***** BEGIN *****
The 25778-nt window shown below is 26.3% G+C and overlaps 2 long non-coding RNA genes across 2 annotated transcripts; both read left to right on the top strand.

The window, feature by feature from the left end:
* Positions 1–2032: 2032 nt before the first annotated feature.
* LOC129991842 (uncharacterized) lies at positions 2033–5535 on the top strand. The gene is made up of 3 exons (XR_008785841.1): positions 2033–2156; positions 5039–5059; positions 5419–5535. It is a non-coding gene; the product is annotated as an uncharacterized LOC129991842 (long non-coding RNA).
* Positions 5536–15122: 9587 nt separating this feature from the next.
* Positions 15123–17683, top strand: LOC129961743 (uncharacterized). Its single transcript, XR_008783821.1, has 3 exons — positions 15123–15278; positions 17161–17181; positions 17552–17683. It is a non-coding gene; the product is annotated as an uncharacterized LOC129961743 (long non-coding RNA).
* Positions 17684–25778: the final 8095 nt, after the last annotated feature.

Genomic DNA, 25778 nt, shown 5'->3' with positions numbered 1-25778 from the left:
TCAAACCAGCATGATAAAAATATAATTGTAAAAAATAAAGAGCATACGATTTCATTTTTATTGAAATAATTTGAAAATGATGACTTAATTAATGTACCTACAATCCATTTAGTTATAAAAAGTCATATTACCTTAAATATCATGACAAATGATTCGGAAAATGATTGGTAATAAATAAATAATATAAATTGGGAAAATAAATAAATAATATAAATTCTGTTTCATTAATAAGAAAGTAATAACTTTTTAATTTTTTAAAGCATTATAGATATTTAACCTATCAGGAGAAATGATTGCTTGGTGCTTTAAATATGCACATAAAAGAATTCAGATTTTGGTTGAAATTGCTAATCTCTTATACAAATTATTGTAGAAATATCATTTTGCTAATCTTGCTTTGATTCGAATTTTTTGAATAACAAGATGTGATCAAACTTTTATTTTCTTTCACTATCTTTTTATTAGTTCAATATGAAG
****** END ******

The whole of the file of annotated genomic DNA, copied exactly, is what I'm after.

The 25778-nt window shown below is 26.3% G+C and overlaps 2 long non-coding RNA genes across 2 annotated transcripts; both read left to right on the top strand.

The window, feature by feature from the left end:
* Positions 1–2032: 2032 nt before the first annotated feature.
* LOC129991842 (uncharacterized) lies at positions 2033–5535 on the top strand. The gene is made up of 3 exons (XR_008785841.1): positions 2033–2156; positions 5039–5059; positions 5419–5535. It is a non-coding gene; the product is annotated as an uncharacterized LOC129991842 (long non-coding RNA).
* Positions 5536–15122: 9587 nt separating this feature from the next.
* Positions 15123–17683, top strand: LOC129961743 (uncharacterized). Its single transcript, XR_008783821.1, has 3 exons — positions 15123–15278; positions 17161–17181; positions 17552–17683. It is a non-coding gene; the product is annotated as an uncharacterized LOC129961743 (long non-coding RNA).
* Positions 17684–25778: the final 8095 nt, after the last annotated feature.

Genomic DNA, 25778 nt, shown 5'->3' with positions numbered 1-25778 from the left:
TCAAACCAGCATGATAAAAATATAATTGTAAAAAATAAAGAGCATACGATTTCATTTTTATTGAAATAATTTGAAAATGATGACTTAATTAATGTACCTACAATCCATTTAGTTATAAAAAGTCATATTACCTTAAATATCATGACAAATGATTCGGAAAATGATTGGTAATAAATAAATAATATAAATTGGGAAAATAAATAAATAATATAAATTCTGTTTCATTAATAAGAAAGTAATAACTTTTTAATTTTTTAAAGCATTATAGATATTTAACCTATCAGGAGAAATGATTGCTTGGTGCTTTAAATATGCACATAAAAGAATTCAGATTTTGGTTGAAATTGCTAATCTCTTATACAAATTATTGTAGAAATATCATTTTGCTAATCTTGCTTTGATTCGAATTTTTTGAATAACAAGATGTGATCAAACTTTTATTTTCTTTCACTATCTTTTTATTAGTTCAATATGAAG